This is precisely the type of information that should have been revealed in the weeks after the riot. Indeed, as previously discussed in repeated columns, the House Democratic leadership refused to hold a single hearing with key witnesses on what occurred before the riot. After using a “snap impeachment,” weeks went by without calling such witnesses before the Trump impeachment trial. Such evidence could challenge the narrative and raised questions over decisions made by Congress that left the Capitol vulnerable to such an attack.
The report also raises over the Lafayette Park effect. In the prior summer, White House officials feared that the compound could be breached by violent protesters who had injured dozens of officers and engaged in arson and attacks around the White House during that weekend. They decided to clear the area to install fencing (which Congress only ordered after the Jan. 6th riot). They also deployed the National Guard and the “heavier, less lethal weapons” that the Inspector General found were denied to the Capitol Police.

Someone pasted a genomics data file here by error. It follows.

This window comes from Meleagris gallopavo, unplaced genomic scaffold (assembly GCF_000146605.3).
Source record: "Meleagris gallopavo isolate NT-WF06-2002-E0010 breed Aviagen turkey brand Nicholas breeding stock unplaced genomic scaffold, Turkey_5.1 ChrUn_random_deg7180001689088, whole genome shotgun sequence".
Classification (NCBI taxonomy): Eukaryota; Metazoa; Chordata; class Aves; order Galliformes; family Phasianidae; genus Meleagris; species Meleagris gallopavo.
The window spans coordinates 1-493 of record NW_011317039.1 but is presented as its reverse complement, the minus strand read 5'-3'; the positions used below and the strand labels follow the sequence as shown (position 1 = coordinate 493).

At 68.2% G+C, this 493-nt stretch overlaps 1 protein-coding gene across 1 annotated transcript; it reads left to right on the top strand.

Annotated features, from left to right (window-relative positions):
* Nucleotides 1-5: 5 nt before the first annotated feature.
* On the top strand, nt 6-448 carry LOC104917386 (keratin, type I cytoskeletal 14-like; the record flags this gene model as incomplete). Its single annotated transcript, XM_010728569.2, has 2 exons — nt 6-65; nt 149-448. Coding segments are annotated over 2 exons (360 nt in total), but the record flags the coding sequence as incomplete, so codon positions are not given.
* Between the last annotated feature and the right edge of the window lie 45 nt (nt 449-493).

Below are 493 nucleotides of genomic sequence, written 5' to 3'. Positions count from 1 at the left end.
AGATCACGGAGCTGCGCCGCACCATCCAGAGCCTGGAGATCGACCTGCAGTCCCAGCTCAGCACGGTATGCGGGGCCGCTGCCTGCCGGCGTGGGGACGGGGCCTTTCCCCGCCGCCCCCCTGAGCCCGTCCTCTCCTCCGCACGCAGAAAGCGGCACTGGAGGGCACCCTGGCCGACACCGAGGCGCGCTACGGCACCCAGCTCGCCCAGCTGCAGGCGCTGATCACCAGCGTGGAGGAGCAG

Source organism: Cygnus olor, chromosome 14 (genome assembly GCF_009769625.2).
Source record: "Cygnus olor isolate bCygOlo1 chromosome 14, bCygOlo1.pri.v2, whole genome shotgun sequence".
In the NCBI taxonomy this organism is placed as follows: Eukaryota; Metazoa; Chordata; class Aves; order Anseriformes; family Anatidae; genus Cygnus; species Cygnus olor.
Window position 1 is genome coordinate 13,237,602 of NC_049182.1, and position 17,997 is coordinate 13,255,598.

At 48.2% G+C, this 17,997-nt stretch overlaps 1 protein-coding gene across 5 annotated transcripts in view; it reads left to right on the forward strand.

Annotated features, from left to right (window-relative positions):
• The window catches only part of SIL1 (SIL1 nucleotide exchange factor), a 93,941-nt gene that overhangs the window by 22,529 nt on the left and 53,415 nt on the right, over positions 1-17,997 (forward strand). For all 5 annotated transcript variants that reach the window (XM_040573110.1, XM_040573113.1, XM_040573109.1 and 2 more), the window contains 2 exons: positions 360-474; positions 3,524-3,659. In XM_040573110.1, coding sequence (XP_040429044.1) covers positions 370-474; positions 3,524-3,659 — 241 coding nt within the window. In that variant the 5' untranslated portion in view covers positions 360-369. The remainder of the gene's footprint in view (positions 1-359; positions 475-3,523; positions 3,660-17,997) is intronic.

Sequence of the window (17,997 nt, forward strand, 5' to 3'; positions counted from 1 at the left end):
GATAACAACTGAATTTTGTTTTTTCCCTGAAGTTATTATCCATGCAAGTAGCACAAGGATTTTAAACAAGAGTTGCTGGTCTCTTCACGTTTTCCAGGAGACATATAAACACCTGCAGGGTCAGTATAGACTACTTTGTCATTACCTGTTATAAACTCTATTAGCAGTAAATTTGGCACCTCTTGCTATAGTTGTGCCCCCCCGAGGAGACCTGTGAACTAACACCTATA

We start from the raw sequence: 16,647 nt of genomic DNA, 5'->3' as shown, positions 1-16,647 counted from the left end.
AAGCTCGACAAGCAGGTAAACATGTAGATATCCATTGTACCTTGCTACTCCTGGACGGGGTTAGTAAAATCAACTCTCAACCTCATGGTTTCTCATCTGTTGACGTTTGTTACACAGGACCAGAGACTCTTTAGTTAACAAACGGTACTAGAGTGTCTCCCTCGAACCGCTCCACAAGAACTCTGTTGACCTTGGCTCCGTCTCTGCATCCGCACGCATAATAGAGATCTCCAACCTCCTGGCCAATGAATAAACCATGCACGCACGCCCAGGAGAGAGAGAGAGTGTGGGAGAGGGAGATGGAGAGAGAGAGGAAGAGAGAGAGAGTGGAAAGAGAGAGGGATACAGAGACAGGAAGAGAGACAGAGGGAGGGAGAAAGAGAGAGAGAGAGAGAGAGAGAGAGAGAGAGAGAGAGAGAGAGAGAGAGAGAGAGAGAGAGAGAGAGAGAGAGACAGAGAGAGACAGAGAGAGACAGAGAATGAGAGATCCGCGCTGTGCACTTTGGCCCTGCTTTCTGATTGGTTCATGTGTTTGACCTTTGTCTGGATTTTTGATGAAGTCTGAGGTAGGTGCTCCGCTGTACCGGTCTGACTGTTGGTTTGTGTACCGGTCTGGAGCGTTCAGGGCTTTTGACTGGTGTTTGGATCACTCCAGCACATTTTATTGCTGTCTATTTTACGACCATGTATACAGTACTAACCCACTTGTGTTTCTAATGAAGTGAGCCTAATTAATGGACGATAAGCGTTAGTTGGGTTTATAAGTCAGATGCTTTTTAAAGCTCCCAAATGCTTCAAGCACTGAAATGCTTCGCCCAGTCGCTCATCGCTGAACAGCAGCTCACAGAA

To this day, the media and many members continue to repeat false accounts of the Lafayette Park. Many still have stories posted that claim that Lafayette Park was cleared for Trump to hold a photo op in front of a church. I discussed those accounts in testimony before Congress and in columns on the clearing of the Lafayette Park area. NPR still has a story on its website entitled “Peaceful Protesters Tear-Gassed To Clear Way For Trump Church Photo-Op.”